Deborah: I’ll be honest I did psychology for A-levels and I loved it! And then I went to on to do a degree on Journalism with Psychology and Economics. And to be fair, I hated the journalistic side of things and I didn’t really know what I wanted to do when I left college but I thought I love reading and writing so I’ll do that, I’ll do journalism and because I liked psychology so much I’ll add that on. In the end, I LOVED the psychology side of it so much and I tried to change the degree to psychology but it wasn’t possible. So, I ended up dropping out after the first year and then while I was working full-time (on my year off) I thought ‘what do I really want to do’ and that’s how I got I into the psychology with counselling skills at Middlesex. Even though I loved it at college, at that point when I left, I still wasn’t very clear about what I wanted to do. I think it’s a difficult point to have to decide what you going to do for the rest of your life. 

Sharuni: It really is, and even now I think, coming into third year, I still don’t know what I want to do once I’ve graduated. 

Deborah: I remember changing my mind about what I wanted to do at the end of my degree and that’s normal but it’s also a bit anxiety provoking because you think it’s the end of my degree I should know what I want to do but it’s not clear at that point. 

Sharuni: EXACTLY! And you are kind of expected to come out of university, get a job and get on with it but it’s not that easy.

Deborah: And you’ve got societal expectations, you’ve got parents and family who are like ‘Oh, you know my daughter she’s studying and she’s going to do this and that’ and it’s like I don’t know what I’m going to do yet. So, there’s a lot of outside pressure and you’ve got the financial side, right I need to get a job and I have student loans I need to pay off and things like that. But, I think it’s normal not to know at the end and to still be exploring via Masters, travelling, work or work experience, which I think, we should speak more about.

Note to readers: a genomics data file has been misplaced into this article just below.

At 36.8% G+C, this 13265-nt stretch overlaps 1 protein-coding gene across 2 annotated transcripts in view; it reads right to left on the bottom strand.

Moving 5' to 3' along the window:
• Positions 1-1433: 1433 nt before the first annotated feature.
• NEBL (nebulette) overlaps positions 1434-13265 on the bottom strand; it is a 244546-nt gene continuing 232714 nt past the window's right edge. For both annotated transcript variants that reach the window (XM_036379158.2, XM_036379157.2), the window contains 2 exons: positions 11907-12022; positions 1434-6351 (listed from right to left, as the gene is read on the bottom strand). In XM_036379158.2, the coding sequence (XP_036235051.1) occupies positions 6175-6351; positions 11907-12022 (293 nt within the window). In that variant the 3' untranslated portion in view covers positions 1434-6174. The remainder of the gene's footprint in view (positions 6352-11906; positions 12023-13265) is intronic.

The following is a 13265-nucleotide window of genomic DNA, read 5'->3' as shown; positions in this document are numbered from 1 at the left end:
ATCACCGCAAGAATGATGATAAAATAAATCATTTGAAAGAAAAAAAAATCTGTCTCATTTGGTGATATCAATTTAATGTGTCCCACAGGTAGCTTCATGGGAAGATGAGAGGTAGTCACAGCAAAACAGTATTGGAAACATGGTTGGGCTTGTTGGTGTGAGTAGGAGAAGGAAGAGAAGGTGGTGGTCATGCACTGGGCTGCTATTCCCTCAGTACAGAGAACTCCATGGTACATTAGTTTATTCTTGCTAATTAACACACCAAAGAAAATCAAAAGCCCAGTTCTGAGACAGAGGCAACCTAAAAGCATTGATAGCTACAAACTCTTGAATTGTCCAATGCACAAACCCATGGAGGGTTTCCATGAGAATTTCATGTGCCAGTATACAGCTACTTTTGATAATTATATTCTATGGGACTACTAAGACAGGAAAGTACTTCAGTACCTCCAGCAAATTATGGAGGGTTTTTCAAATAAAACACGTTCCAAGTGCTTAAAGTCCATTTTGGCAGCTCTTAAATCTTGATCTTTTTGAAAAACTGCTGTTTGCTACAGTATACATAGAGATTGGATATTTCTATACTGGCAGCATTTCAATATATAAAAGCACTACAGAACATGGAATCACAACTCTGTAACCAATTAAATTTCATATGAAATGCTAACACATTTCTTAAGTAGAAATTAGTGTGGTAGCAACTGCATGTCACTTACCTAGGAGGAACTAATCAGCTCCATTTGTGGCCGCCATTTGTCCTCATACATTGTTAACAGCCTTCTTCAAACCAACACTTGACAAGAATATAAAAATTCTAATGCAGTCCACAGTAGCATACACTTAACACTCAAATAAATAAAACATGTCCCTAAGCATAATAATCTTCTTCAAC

Sharuni: So, What is it like being a woman in Psychology, as a researcher and a teacher? 

Deborah: That’s a good question and I’ve been thinking about this quite a bit. From my own experiences, so far, here at Middlesex I haven’t noticed any differences in particular. And, we know in our profession  there’s more women than men in both the practice and research-based side of things. So, I haven’t necessarily noticed anything in that regard or even when publishing or opportunities, such as conferences. I have to say I am quite pleased, I’m quite sensitive and hyper-vigilant as too, if these are going to come up I’m always thinking about it, if there’s any pay differences and things like that of doing the same job. To be fair I haven’t seen anything and I don’t, from my own experiences, see that it is more difficult as a woman in this profession. 

Sharuni: What advice would you give other women/girls who want to pursue a career in Psychology? 

Deborah: Advice I would give, I guess in general, is whatever you want to do, you CAN do! It doesn’t matter how far away it seems or how difficult it seems, as a young woman you can do whatever you set your heart out to do, even in a more male dominated industry. It can be more difficult and challenging but you can succeed and you can succeed even more because you know what the challenges are ahead of time already. 

Specific advice I would give is to engage in a variety of voluntary work and see what you find fulfilling and enjoyable, don’t let society or certain life goals or standards in life like ‘women should have a child by this age, you should be married by this age’ expectations that society have of women that they don’t for men. Work at your own pace, at  your own lifestyle! Follow your passion, it’s ok to not to know what you’re doing because everyone works at their own pace and so many people come into this profession later on in life because they have gone through a different career path and realised that it’s not for them. There’s no right or wrong way. Because all those experiences that have led you to this point will all be valuable to you in your future career and in your life. 

Sharuni: Can you tell me a little bit about your research? What are you currently working on?